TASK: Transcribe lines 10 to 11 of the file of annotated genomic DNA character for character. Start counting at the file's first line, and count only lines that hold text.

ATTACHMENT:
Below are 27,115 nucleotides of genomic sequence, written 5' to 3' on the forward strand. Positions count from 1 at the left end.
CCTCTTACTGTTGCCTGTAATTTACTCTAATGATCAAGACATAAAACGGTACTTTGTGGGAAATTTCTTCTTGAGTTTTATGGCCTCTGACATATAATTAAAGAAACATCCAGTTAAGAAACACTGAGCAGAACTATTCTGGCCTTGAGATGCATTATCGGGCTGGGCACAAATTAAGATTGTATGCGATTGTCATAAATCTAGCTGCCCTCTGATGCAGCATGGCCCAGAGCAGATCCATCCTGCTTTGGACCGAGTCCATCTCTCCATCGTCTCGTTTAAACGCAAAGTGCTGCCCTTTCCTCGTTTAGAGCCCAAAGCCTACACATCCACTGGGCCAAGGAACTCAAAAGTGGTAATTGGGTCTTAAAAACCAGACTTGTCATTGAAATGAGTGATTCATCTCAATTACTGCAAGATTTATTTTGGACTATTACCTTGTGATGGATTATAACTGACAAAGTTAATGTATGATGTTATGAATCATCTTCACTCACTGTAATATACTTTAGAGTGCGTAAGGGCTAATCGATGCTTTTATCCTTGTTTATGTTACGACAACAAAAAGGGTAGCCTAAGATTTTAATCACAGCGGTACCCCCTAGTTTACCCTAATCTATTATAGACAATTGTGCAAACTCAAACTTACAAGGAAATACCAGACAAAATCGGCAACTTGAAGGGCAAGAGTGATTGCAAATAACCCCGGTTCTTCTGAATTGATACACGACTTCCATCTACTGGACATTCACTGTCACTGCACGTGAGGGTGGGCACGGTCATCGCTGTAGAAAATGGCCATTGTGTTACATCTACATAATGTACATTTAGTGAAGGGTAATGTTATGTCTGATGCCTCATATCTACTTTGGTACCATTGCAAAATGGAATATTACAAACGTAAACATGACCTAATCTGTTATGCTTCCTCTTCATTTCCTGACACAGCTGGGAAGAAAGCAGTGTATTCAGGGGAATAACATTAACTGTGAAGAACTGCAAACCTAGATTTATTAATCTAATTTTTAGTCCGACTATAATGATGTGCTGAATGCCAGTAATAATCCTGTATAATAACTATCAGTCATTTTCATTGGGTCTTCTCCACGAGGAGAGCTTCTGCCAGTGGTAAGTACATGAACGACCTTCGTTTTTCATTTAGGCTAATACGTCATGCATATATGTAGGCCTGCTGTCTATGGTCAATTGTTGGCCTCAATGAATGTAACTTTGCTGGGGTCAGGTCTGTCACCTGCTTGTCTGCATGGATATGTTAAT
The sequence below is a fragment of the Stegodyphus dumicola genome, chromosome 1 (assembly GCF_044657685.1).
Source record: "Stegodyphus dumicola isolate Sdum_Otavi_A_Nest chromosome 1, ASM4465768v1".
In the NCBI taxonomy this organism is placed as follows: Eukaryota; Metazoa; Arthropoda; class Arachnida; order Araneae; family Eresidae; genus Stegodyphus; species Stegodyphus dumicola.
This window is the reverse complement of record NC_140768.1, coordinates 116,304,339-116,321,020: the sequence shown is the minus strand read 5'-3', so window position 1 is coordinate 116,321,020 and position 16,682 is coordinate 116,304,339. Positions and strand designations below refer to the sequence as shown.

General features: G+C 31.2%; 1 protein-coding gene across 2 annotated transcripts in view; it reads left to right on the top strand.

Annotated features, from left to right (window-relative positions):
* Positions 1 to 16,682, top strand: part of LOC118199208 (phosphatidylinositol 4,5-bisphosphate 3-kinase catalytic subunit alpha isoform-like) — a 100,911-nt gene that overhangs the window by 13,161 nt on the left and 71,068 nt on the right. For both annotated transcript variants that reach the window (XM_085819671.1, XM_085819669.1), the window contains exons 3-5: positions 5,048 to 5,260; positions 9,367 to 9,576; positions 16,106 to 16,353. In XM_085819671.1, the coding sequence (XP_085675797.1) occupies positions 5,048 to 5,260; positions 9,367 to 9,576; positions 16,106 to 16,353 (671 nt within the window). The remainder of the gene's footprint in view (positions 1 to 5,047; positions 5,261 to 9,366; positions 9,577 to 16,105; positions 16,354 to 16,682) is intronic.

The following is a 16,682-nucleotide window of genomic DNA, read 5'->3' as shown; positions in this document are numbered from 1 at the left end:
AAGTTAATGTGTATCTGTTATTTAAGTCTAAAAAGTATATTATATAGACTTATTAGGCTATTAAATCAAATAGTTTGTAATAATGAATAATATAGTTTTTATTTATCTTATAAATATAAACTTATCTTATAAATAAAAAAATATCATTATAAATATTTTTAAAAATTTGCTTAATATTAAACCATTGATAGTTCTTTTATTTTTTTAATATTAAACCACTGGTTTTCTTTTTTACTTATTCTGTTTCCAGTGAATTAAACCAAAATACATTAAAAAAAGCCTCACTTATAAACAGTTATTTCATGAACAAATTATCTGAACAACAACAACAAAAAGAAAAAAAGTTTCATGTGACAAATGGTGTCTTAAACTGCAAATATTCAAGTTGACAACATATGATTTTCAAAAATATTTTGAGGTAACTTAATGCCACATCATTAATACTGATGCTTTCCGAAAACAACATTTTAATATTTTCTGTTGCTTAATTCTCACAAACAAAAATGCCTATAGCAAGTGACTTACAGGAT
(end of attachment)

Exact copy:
The following is a 16,682-nucleotide window of genomic DNA, read 5'->3' as shown; positions in this document are numbered from 1 at the left end:
AAGTTAATGTGTATCTGTTATTTAAGTCTAAAAAGTATATTATATAGACTTATTAGGCTATTAAATCAAATAGTTTGTAATAATGAATAATATAGTTTTTATTTATCTTATAAATATAAACTTATCTTATAAATAAAAAAATATCATTATAAATATTTTTAAAAATTTGCTTAATATTAAACCATTGATAGTTCTTTTATTTTTTTAATATTAAACCACTGGTTTTCTTTTTTACTTATTCTGTTTCCAGTGAATTAAACCAAAATACATTAAAAAAAGCCTCACTTATAAACAGTTATTTCATGAACAAATTATCTGAACAACAACAACAAAAAGAAAAAAAGTTTCATGTGACAAATGGTGTCTTAAACTGCAAATATTCAAGTTGACAACATATGATTTTCAAAAATATTTTGAGGTAACTTAATGCCACATCATTAATACTGATGCTTTCCGAAAACAACATTTTAATATTTTCTGTTGCTTAATTCTCACAAACAAAAATGCCTATAGCAAGTGACTTACAGGAT